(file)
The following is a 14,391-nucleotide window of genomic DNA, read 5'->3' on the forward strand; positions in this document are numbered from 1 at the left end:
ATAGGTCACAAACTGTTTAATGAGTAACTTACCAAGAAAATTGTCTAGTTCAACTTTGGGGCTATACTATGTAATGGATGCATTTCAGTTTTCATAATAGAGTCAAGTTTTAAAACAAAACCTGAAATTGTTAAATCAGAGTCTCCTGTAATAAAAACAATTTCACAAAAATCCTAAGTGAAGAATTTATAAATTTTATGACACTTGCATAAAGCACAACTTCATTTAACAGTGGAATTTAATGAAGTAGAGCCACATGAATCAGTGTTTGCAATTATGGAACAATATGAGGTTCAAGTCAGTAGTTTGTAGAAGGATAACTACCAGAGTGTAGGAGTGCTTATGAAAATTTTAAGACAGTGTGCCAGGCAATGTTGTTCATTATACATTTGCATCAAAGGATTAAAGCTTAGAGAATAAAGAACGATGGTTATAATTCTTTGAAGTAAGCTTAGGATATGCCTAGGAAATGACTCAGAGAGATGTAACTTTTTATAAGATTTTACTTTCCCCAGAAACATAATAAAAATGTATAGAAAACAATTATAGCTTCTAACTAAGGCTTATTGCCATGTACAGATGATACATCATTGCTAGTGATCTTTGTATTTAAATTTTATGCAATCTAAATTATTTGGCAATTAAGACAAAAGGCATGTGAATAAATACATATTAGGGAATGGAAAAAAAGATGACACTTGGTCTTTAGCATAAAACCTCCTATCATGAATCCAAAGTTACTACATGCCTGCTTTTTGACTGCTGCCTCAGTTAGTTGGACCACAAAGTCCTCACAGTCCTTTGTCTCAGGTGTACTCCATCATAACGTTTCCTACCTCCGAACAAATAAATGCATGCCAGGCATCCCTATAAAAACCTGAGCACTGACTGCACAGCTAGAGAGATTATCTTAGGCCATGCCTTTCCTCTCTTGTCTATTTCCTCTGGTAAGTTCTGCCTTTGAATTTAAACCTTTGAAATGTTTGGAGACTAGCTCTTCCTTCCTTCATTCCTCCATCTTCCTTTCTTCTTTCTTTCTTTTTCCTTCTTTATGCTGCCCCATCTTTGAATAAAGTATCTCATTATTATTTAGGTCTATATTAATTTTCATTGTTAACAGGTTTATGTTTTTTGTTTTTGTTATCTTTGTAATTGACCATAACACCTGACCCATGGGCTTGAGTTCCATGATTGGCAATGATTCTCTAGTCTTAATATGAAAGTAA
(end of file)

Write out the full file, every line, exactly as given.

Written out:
The following is a 14,391-nucleotide window of genomic DNA, read 5'->3' on the forward strand; positions in this document are numbered from 1 at the left end:
ATAGGTCACAAACTGTTTAATGAGTAACTTACCAAGAAAATTGTCTAGTTCAACTTTGGGGCTATACTATGTAATGGATGCATTTCAGTTTTCATAATAGAGTCAAGTTTTAAAACAAAACCTGAAATTGTTAAATCAGAGTCTCCTGTAATAAAAACAATTTCACAAAAATCCTAAGTGAAGAATTTATAAATTTTATGACACTTGCATAAAGCACAACTTCATTTAACAGTGGAATTTAATGAAGTAGAGCCACATGAATCAGTGTTTGCAATTATGGAACAATATGAGGTTCAAGTCAGTAGTTTGTAGAAGGATAACTACCAGAGTGTAGGAGTGCTTATGAAAATTTTAAGACAGTGTGCCAGGCAATGTTGTTCATTATACATTTGCATCAAAGGATTAAAGCTTAGAGAATAAAGAACGATGGTTATAATTCTTTGAAGTAAGCTTAGGATATGCCTAGGAAATGACTCAGAGAGATGTAACTTTTTATAAGATTTTACTTTCCCCAGAAACATAATAAAAATGTATAGAAAACAATTATAGCTTCTAACTAAGGCTTATTGCCATGTACAGATGATACATCATTGCTAGTGATCTTTGTATTTAAATTTTATGCAATCTAAATTATTTGGCAATTAAGACAAAAGGCATGTGAATAAATACATATTAGGGAATGGAAAAAAAGATGACACTTGGTCTTTAGCATAAAACCTCCTATCATGAATCCAAAGTTACTACATGCCTGCTTTTTGACTGCTGCCTCAGTTAGTTGGACCACAAAGTCCTCACAGTCCTTTGTCTCAGGTGTACTCCATCATAACGTTTCCTACCTCCGAACAAATAAATGCATGCCAGGCATCCCTATAAAAACCTGAGCACTGACTGCACAGCTAGAGAGATTATCTTAGGCCATGCCTTTCCTCTCTTGTCTATTTCCTCTGGTAAGTTCTGCCTTTGAATTTAAACCTTTGAAATGTTTGGAGACTAGCTCTTCCTTCCTTCATTCCTCCATCTTCCTTTCTTCTTTCTTTCTTTTTCCTTCTTTATGCTGCCCCATCTTTGAATAAAGTATCTCATTATTATTTAGGTCTATATTAATTTTCATTGTTAACAGGTTTATGTTTTTTGTTTTTGTTATCTTTGTAATTGACCATAACACCTGACCCATGGGCTTGAGTTCCATGATTGGCAATGATTCTCTAGTCTTAATATGAAAGTAA